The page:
In March of 1919—one hundred years ago—Ernest Henry Wilson returned from his sixth and final plant collecting expedition to eastern Asia. The trip had begun in Yokohama, Japan, in January of 1917, and he traveled widely, tracing his way from Okinawa to Korea, even touching briefly into China. In early 1918, he sailed for Taiwan, where he was enamored with the subtropical conifers. According to his own tally, he collected more than seven thousand herbarium specimens, and he would return for seed in the fall. Taiwan, then known as Formosa, had been occupied by Japanese troops for more than two decades. Wilson’s travels were conducted with a Japanese botanist named Ryozo Kanehira, and initial collecting locations were recommended by Bunzo Hayata, a botanist at the Imperial University of Tokyo. The following excerpts come from Wilson’s handwritten letters to Charles Sprague Sargent, the director of the Arnold Arboretum. Italics have been added.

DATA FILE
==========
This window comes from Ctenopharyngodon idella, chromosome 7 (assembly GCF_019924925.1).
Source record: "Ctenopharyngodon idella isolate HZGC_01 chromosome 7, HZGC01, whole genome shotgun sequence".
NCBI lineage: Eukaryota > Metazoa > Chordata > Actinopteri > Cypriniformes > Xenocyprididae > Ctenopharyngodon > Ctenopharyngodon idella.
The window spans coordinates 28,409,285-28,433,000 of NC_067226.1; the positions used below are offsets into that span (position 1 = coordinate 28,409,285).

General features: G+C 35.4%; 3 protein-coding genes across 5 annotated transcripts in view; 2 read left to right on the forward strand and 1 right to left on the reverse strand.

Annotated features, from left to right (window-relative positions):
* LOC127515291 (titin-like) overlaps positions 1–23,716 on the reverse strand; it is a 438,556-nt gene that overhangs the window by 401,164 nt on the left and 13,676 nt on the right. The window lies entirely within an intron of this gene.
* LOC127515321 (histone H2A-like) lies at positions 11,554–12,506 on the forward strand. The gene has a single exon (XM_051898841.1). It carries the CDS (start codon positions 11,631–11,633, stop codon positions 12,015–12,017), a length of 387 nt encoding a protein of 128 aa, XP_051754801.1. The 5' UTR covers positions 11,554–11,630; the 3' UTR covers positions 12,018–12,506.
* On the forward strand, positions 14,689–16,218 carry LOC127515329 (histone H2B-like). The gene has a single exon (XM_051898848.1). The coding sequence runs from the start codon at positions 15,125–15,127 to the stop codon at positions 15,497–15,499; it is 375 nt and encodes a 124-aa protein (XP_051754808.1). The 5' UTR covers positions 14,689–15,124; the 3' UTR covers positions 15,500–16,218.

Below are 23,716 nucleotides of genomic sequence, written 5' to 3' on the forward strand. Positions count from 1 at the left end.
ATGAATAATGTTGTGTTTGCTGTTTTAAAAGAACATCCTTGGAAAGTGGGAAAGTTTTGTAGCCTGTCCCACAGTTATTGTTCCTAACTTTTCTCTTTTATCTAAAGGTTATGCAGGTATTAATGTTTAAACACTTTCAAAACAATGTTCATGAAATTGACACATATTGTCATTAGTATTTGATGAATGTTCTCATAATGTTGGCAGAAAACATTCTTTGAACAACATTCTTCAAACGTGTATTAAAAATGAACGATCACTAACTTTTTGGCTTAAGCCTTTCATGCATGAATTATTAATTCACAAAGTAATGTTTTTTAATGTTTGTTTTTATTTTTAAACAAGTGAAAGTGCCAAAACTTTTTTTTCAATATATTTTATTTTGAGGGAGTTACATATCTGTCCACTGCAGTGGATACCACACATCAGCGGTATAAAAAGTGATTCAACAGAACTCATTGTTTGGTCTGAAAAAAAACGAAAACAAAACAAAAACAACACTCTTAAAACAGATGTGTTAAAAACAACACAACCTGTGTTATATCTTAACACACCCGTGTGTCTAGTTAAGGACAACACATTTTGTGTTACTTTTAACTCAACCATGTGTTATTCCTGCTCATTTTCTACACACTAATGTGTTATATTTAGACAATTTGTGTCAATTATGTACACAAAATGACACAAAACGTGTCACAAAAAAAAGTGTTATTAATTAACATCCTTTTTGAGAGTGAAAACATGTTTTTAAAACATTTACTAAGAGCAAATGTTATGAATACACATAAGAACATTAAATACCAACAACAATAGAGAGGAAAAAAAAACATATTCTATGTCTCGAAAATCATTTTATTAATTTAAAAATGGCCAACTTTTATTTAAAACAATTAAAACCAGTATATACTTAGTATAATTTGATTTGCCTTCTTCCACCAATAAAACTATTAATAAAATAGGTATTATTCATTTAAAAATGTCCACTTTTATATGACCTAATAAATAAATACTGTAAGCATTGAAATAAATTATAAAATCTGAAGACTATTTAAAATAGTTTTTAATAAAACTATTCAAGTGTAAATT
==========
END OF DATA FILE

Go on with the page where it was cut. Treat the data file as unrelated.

January 17, 1918 | Yokohama, Japan
My arrangements are all completed for the trip to Formosa & I leave here in the morning. I plan to stay in Formosa for about ten weeks if the money in hand be enough to enable me to do so.
January 25, 1918 | Taipeh, Formosa